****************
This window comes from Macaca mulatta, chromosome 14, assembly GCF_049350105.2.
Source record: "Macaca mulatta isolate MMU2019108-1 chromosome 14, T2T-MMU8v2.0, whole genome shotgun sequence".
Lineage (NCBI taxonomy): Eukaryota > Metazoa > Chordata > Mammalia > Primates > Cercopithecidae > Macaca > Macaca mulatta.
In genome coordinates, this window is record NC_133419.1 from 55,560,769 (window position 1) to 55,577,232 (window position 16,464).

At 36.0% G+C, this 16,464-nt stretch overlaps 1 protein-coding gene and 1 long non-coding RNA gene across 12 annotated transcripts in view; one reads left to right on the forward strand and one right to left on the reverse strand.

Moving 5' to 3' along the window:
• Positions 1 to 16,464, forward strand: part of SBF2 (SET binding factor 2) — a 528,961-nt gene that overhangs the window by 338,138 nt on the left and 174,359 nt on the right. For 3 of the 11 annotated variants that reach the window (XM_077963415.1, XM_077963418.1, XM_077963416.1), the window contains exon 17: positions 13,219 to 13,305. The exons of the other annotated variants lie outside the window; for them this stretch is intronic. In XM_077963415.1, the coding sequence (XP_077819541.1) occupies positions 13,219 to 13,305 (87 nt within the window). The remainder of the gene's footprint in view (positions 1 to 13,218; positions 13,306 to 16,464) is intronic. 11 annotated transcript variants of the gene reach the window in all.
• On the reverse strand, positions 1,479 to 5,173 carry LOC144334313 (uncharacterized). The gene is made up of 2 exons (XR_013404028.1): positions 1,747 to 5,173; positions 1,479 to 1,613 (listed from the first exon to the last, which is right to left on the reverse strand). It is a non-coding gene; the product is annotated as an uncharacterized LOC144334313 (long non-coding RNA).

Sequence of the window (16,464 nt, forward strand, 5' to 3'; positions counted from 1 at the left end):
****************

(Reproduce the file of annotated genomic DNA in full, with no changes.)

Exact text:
This window comes from Macaca mulatta, chromosome 14, assembly GCF_049350105.2.
Source record: "Macaca mulatta isolate MMU2019108-1 chromosome 14, T2T-MMU8v2.0, whole genome shotgun sequence".
Lineage (NCBI taxonomy): Eukaryota > Metazoa > Chordata > Mammalia > Primates > Cercopithecidae > Macaca > Macaca mulatta.
In genome coordinates, this window is record NC_133419.1 from 55,560,769 (window position 1) to 55,577,232 (window position 16,464).

At 36.0% G+C, this 16,464-nt stretch overlaps 1 protein-coding gene and 1 long non-coding RNA gene across 12 annotated transcripts in view; one reads left to right on the forward strand and one right to left on the reverse strand.

Moving 5' to 3' along the window:
• Positions 1 to 16,464, forward strand: part of SBF2 (SET binding factor 2) — a 528,961-nt gene that overhangs the window by 338,138 nt on the left and 174,359 nt on the right. For 3 of the 11 annotated variants that reach the window (XM_077963415.1, XM_077963418.1, XM_077963416.1), the window contains exon 17: positions 13,219 to 13,305. The exons of the other annotated variants lie outside the window; for them this stretch is intronic. In XM_077963415.1, the coding sequence (XP_077819541.1) occupies positions 13,219 to 13,305 (87 nt within the window). The remainder of the gene's footprint in view (positions 1 to 13,218; positions 13,306 to 16,464) is intronic. 11 annotated transcript variants of the gene reach the window in all.
• On the reverse strand, positions 1,479 to 5,173 carry LOC144334313 (uncharacterized). The gene is made up of 2 exons (XR_013404028.1): positions 1,747 to 5,173; positions 1,479 to 1,613 (listed from the first exon to the last, which is right to left on the reverse strand). It is a non-coding gene; the product is annotated as an uncharacterized LOC144334313 (long non-coding RNA).

Sequence of the window (16,464 nt, forward strand, 5' to 3'; positions counted from 1 at the left end):